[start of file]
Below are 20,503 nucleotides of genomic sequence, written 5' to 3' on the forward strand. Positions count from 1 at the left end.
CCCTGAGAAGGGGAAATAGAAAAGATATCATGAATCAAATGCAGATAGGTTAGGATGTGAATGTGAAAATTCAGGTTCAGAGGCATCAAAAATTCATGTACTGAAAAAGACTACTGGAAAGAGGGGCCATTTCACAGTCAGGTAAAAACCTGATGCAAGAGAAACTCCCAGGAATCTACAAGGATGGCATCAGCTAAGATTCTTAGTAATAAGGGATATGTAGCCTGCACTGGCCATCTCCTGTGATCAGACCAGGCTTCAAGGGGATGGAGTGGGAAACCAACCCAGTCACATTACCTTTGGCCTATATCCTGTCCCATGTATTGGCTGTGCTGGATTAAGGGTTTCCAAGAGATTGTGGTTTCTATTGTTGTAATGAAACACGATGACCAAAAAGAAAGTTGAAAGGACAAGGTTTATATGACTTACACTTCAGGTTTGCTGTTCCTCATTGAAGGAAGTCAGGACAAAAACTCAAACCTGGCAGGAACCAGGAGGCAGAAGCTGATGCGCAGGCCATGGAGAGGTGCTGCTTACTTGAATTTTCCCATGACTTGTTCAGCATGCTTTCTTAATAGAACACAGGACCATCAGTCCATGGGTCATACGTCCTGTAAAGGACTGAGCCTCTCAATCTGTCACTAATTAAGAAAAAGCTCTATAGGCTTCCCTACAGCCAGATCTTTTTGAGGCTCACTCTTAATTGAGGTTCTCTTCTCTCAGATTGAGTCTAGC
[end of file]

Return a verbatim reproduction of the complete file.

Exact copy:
Below are 20,503 nucleotides of genomic sequence, written 5' to 3' on the forward strand. Positions count from 1 at the left end.
CCCTGAGAAGGGGAAATAGAAAAGATATCATGAATCAAATGCAGATAGGTTAGGATGTGAATGTGAAAATTCAGGTTCAGAGGCATCAAAAATTCATGTACTGAAAAAGACTACTGGAAAGAGGGGCCATTTCACAGTCAGGTAAAAACCTGATGCAAGAGAAACTCCCAGGAATCTACAAGGATGGCATCAGCTAAGATTCTTAGTAATAAGGGATATGTAGCCTGCACTGGCCATCTCCTGTGATCAGACCAGGCTTCAAGGGGATGGAGTGGGAAACCAACCCAGTCACATTACCTTTGGCCTATATCCTGTCCCATGTATTGGCTGTGCTGGATTAAGGGTTTCCAAGAGATTGTGGTTTCTATTGTTGTAATGAAACACGATGACCAAAAAGAAAGTTGAAAGGACAAGGTTTATATGACTTACACTTCAGGTTTGCTGTTCCTCATTGAAGGAAGTCAGGACAAAAACTCAAACCTGGCAGGAACCAGGAGGCAGAAGCTGATGCGCAGGCCATGGAGAGGTGCTGCTTACTTGAATTTTCCCATGACTTGTTCAGCATGCTTTCTTAATAGAACACAGGACCATCAGTCCATGGGTCATACGTCCTGTAAAGGACTGAGCCTCTCAATCTGTCACTAATTAAGAAAAAGCTCTATAGGCTTCCCTACAGCCAGATCTTTTTGAGGCTCACTCTTAATTGAGGTTCTCTTCTCTCAGATTGAGTCTAGC